Partnerships must be maintained to prevent major Zika outbreak — Health minister

Tuesday, March 26, 2019

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KINGSTON, Jamaica — Minister of Health, Dr Christopher Tufton, says international partnerships are needed and must be maintained to prevent a major outbreak of the Zika virus in Jamaica.

Speaking at a national consultation, titled, 'Strengthening Health Services in the Context of Zika in Jamaica', held today at the Terra Nova All-Suite Hotel in St Andrew, Tufton said it is cross-border collaboration that will help Jamaica to better fight the disease.

“The more open we are as a society, the more persons travel, the more persons trade, is the more we are all susceptible, and the more it justifies the need for working together as partners in all our collective interests,” Tufton said.

The consultation was funded through the United States Agency for International Development (USAID) Applying Science to Strengthen and Improve Systems (ASSIST) Project.

Tufton said the partnership with USAID represents one of the international relationships he hopes to see continue.

“This partnership was absolutely critical in order to achieve the objective of collaboration, because the reality is, we're vulnerable, our friends up north are vulnerable and, indeed, the world is vulnerable,” he said.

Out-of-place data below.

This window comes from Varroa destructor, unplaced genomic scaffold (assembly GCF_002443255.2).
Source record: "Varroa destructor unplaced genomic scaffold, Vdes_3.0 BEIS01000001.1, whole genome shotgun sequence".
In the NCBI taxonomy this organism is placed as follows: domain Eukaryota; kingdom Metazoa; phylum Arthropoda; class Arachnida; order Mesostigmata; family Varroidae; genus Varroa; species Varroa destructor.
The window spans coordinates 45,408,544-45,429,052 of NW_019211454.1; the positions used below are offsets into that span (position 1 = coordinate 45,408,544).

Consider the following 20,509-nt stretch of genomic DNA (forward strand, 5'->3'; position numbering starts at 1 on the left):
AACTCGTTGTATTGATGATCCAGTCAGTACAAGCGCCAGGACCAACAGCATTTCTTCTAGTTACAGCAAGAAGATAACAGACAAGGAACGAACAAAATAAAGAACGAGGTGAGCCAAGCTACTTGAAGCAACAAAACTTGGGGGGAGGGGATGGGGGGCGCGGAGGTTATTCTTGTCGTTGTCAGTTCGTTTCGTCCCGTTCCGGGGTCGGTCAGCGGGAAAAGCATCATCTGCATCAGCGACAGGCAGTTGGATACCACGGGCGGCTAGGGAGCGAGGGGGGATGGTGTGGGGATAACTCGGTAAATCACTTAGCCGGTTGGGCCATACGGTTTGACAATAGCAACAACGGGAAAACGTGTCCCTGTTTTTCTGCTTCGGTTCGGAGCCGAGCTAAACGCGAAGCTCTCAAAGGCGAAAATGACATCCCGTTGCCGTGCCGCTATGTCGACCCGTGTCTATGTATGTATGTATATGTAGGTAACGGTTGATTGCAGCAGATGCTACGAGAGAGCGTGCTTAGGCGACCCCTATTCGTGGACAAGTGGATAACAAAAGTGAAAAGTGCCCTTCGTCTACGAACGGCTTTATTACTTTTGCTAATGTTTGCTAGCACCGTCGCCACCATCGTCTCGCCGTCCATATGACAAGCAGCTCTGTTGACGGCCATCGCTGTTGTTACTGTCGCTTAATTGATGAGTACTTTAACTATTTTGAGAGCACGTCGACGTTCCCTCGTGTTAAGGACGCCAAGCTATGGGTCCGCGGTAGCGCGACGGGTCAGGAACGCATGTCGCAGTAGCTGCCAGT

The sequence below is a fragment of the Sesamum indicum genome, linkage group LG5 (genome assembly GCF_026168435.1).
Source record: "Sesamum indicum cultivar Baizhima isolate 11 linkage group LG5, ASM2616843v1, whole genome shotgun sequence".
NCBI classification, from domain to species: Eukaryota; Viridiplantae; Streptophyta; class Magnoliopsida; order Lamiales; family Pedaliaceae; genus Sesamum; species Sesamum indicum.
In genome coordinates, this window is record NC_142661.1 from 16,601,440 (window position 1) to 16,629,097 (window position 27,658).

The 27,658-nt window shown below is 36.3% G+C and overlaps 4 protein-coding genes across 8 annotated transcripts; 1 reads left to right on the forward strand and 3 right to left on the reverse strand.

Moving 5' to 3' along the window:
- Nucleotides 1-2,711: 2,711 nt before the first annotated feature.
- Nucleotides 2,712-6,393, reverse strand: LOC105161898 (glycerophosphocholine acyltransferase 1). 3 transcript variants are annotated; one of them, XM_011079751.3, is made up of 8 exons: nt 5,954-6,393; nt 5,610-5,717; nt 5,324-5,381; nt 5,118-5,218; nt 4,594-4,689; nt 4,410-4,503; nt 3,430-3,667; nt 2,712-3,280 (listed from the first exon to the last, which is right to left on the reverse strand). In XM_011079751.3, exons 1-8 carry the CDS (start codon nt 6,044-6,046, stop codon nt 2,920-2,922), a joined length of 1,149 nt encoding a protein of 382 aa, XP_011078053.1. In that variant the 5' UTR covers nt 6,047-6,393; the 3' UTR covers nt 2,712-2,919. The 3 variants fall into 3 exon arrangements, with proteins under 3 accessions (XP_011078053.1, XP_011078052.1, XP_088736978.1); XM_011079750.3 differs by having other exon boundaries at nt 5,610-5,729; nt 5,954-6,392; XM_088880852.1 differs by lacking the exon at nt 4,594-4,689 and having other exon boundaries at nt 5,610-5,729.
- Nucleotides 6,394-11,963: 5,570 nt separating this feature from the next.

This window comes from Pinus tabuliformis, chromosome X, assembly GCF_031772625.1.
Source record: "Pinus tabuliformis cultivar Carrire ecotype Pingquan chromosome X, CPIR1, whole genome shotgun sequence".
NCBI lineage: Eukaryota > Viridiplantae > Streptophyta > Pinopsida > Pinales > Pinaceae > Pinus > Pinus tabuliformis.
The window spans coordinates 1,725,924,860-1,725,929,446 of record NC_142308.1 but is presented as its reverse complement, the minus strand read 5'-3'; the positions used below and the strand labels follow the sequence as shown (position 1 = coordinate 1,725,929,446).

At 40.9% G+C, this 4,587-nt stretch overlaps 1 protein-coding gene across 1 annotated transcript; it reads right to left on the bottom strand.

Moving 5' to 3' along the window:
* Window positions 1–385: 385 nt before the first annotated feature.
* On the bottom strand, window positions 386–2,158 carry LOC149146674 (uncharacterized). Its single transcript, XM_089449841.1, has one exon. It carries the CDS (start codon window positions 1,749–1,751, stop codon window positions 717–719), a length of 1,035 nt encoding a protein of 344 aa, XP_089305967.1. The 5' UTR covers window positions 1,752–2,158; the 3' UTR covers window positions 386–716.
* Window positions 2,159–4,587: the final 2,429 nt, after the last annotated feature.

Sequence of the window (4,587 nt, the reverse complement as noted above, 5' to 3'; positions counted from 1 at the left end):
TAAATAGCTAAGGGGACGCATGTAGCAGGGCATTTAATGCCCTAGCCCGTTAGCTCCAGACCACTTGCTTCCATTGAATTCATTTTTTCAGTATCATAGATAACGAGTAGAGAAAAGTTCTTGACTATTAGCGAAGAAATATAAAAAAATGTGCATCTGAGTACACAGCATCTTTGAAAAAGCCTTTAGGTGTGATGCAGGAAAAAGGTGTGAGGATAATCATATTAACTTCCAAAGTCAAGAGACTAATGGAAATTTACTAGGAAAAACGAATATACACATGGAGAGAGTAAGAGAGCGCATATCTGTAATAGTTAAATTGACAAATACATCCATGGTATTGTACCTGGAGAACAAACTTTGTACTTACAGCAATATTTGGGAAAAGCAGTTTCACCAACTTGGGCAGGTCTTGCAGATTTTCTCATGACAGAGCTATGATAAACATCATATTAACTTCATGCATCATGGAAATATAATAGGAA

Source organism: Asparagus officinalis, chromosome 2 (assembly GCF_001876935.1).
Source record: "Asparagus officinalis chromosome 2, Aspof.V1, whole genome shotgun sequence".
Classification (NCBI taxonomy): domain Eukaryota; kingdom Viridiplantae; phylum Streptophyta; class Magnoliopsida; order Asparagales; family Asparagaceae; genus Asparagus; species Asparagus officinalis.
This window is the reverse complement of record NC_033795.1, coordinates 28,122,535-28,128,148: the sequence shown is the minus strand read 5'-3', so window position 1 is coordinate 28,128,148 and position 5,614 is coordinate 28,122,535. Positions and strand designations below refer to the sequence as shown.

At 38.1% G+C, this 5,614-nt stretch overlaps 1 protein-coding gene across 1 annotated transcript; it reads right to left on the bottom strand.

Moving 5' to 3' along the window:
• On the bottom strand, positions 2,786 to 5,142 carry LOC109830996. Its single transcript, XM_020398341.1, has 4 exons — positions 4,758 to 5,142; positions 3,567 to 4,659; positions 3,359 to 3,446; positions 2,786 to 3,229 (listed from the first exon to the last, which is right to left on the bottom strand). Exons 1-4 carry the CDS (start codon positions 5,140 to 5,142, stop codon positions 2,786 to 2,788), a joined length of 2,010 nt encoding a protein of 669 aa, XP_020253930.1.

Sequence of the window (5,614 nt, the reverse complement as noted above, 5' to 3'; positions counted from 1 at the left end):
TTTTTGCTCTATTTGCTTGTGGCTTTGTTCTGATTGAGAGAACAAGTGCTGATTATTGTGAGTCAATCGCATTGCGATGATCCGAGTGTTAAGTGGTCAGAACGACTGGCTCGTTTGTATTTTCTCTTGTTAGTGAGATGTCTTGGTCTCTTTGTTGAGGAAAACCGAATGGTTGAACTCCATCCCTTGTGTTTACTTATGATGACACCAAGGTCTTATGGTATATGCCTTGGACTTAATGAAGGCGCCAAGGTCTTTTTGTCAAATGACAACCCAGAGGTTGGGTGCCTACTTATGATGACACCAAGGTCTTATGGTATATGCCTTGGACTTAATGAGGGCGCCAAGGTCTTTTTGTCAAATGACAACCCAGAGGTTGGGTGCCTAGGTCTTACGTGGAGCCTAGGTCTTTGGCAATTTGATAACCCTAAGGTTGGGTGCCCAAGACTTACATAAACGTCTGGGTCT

Tufton noted that between 2016 and 2018 there were over 9,000 Zika cases in Jamaica, 600 Zika in pregnancy cases and over 100 congenital Zika syndrome cases.

The consultation was geared towards better sensitising medical practitioners and other stakeholders in Jamaica about mosquitoes and the Zika virus, while creating partnerships that will assist with the fight against the communicable disease.

The objectives of the meeting included informing Jamaica's medical community about evolving evidence on the long-term impact of the Zika virus; updating the Ministry of Health's clinical management protocols, job aids and guidelines to strengthen health services in the context of Zika in Jamaica; focusing on gender inequalities that affect health outcomes and approaches to gender integration; and creating a joint Ministry of Health and ASSIST way forward to enhance scale-up and strengthening the context of Zika in Jamaica.

Meanwhile, Country Representative, USAID Jamaica, Jason Fraser, stressed that it is important to maintain partnerships in the fight against Zika.

“Containing Zika and other communicable diseases is a high priority of the United States Government. All of us know that building sustainable disease-prevention and mitigation systems requires collaboration throughout the hemisphere, and USAID is proud to partner with the Ministry of Health and contribute to the ongoing work and research in this field,” Fraser said.


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